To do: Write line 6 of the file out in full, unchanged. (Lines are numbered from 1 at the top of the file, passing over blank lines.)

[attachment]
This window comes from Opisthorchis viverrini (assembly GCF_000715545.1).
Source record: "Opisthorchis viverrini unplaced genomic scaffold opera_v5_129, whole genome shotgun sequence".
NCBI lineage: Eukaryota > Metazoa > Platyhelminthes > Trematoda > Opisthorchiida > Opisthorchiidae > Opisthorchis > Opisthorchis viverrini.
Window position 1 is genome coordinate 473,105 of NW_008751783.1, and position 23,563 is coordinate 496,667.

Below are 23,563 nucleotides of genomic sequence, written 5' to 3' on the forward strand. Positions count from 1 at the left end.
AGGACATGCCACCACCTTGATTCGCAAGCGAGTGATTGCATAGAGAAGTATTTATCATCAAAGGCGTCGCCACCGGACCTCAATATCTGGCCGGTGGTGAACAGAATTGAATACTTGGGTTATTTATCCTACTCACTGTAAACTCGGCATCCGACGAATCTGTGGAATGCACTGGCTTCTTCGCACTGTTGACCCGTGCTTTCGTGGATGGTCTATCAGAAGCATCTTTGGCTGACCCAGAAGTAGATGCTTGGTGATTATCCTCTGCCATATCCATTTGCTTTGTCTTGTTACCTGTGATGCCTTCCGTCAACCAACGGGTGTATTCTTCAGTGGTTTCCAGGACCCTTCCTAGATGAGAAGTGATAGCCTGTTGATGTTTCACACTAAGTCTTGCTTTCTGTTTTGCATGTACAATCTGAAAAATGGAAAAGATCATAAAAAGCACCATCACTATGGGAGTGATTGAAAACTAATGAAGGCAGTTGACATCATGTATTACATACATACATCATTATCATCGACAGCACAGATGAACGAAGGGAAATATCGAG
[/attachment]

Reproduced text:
AGGACATGCCACCACCTTGATTCGCAAGCGAGTGATTGCATAGAGAAGTATTTATCATCAAAGGCGTCGCCACCGGACCTCAATATCTGGCCGGTGGTGAACAGAATTGAATACTTGGGTTATTTATCCTACTCACTGTAAACTCGGCATCCGACGAATCTGTGGAATGCACTGGCTTCTTCGCACTGTTGACCCGTGCTTTCGTGGATGGTCTATCAGAAGCATCTTTGGCTGACCCAGAAGTAGATGCTTGGTGATTATCCTCTGCCATATCCATTTGCTTTGTCTTGTTACCTGTGATGCCTTCCGTCAACCAACGGGTGTATTCTTCAGTGGTTTCCAGGACCCTTCCTAGATGAGAAGTGATAGCCTGTTGATGTTTCACACTAAGTCTTGCTTTCTGTTTTGCATGTACAATCTGAAAAATGGAAAAGATCATAAAAAGCACCATCACTATGGGAGTGATTGAAAACTAATGAAGGCAGTTGACATCATGTATTACATACATACATCATTATCATCGACAGCACAGATGAACGAAGGGAAATATCGAG